Using a scanning electron microscope, Naim has captured the cellular structure of all three substances, magnified them, and mounted the resultant imagery on wood and plexiglass. She has also deliberately included glitches — formal distortions and light leaks — producing imagery so abstracted it is no longer recognizable. These abstract examinations create the wall works of the show and hint at the imperfection of memory, while in the midst of it all are a series of structures made from 4,000 bars of Aleppo soap.

“I think the idea of warping something that’s familiar into something foreign allows you to shift the viewer’s perspective and to reshape how they think of nostalgia,” says Naim, who was born in London, raised in Dubai, and currently lives in Paris. “Because nostalgia operates in a way that’s no longer linked to the original information. The memory of something changes the more time has elapsed and the more you think about it. You can also become consumed in thought and therefore lost in it. 

“You assume that the closer you come to something the more familiar it becomes, but actually you become more distant because it’s so abstracted. For example, some of these are looked at 50,000 times magnified, and at that scale you’re further from its truth.”

In many ways “Building Blocks” is as much about identity as it is about nostalgia. All three of the elements used by Naim may be familiar to her — the jasmine and soil are from her grandmother’s garden in Damascus — but the memories they trigger (through smell primarily) are also perceived as foreign. This is due to her international upbringing as much as it is to the conflict in Syria, which has kept her away from the country for the past eight years.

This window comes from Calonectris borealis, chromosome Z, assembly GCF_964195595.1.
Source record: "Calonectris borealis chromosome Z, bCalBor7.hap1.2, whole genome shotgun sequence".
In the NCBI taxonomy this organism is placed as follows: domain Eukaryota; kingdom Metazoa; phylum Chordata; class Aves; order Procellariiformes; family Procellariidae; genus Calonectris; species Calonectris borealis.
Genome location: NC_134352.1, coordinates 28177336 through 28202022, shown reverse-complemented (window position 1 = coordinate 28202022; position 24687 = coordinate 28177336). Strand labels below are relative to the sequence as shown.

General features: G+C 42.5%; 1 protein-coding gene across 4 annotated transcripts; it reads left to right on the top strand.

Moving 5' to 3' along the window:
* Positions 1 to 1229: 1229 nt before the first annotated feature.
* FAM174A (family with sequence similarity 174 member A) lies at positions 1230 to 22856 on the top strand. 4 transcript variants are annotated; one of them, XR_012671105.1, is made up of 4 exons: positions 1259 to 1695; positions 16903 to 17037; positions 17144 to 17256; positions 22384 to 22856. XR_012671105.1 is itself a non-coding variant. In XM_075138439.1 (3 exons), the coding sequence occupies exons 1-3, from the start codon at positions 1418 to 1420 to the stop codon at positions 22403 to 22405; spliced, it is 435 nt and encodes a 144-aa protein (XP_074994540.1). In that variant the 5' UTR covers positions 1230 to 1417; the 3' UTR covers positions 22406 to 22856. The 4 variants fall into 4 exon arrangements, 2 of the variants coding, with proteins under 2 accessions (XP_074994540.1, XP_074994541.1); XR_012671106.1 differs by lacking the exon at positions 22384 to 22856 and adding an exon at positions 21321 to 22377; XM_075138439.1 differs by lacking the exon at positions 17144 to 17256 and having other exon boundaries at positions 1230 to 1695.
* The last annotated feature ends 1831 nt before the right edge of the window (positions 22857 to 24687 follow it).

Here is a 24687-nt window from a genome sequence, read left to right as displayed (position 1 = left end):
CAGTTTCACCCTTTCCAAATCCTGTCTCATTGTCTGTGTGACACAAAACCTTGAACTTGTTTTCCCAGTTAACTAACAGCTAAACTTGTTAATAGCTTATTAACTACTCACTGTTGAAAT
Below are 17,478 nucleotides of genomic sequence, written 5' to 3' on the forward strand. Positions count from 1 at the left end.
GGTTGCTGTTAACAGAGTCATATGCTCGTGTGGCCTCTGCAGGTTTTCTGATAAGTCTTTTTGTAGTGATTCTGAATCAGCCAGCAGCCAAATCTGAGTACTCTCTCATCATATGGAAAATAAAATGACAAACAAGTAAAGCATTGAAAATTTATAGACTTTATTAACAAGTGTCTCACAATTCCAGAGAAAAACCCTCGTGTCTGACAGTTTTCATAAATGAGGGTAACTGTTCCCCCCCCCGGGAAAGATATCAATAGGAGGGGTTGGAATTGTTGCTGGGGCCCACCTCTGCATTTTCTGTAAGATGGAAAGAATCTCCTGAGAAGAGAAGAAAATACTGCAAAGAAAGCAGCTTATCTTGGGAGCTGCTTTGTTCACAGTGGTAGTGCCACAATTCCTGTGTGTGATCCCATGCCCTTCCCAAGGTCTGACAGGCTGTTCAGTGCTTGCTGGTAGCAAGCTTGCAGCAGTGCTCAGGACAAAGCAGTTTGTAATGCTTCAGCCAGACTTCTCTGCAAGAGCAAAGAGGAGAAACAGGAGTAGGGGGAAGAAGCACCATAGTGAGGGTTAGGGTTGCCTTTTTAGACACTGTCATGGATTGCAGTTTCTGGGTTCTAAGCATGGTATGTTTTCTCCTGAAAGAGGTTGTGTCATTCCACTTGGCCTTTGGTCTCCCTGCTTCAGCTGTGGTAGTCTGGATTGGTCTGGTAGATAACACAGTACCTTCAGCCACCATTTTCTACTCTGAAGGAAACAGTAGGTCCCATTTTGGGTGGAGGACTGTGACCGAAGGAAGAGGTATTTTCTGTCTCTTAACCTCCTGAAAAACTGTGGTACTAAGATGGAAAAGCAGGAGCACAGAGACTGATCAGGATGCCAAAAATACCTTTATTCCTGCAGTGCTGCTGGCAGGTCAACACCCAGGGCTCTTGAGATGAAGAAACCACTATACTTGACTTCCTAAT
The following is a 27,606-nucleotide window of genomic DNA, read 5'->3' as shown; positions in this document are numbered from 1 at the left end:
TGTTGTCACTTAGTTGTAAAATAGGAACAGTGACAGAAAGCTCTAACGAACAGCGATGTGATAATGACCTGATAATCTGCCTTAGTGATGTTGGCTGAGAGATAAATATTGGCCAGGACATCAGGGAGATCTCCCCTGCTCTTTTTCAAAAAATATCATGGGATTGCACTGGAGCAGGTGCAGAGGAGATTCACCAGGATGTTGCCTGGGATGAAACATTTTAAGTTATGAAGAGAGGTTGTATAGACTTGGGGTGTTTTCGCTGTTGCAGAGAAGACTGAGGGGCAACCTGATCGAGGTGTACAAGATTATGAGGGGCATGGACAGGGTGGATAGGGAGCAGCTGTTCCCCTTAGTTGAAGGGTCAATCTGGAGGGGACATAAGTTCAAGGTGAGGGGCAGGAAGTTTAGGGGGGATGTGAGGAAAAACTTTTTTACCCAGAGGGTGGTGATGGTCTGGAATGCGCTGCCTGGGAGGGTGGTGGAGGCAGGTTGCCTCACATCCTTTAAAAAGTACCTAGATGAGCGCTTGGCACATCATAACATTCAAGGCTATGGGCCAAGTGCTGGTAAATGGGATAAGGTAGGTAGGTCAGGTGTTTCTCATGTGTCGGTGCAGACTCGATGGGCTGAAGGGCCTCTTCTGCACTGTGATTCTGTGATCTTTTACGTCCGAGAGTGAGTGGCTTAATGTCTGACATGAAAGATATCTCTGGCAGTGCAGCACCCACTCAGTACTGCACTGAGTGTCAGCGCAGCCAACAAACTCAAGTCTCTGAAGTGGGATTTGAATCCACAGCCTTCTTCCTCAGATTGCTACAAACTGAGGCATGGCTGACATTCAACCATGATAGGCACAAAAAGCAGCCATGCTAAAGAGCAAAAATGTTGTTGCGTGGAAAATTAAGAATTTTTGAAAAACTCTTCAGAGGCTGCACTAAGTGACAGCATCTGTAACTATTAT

“I’ve always said I’m Syrian,” she says. “I don’t feel like I’m British, I don’t feel like I’m from Dubai. My blood is Syrian. I completely connect with the land and the people even though there’s an interesting acceptance issue in Syria. Because they don’t consider me to be Syrian really when I’m there and even if I meet a Syrian here or elsewhere they feel disconnected from me. And (vice-versa).

“I met a British woman recently who has a house in Damascus and she’s been going there for the past 20 years. She was telling me about the street that she lives on and where she goes and I didn’t even know those places. And it was such a shame for me to feel like I’m more removed from my country than an expat is. But it’s all the nature of circumstance.”

The exhibition is, in essence, a continuation of Naim’s wider body of work, which utilizes the transmission electronic microscope and the scanning electron microscope to create ‘abstract quasi-photographic imagery’. It’s a practice she says “dissects how proportion shapes our perception and notion of boundary.”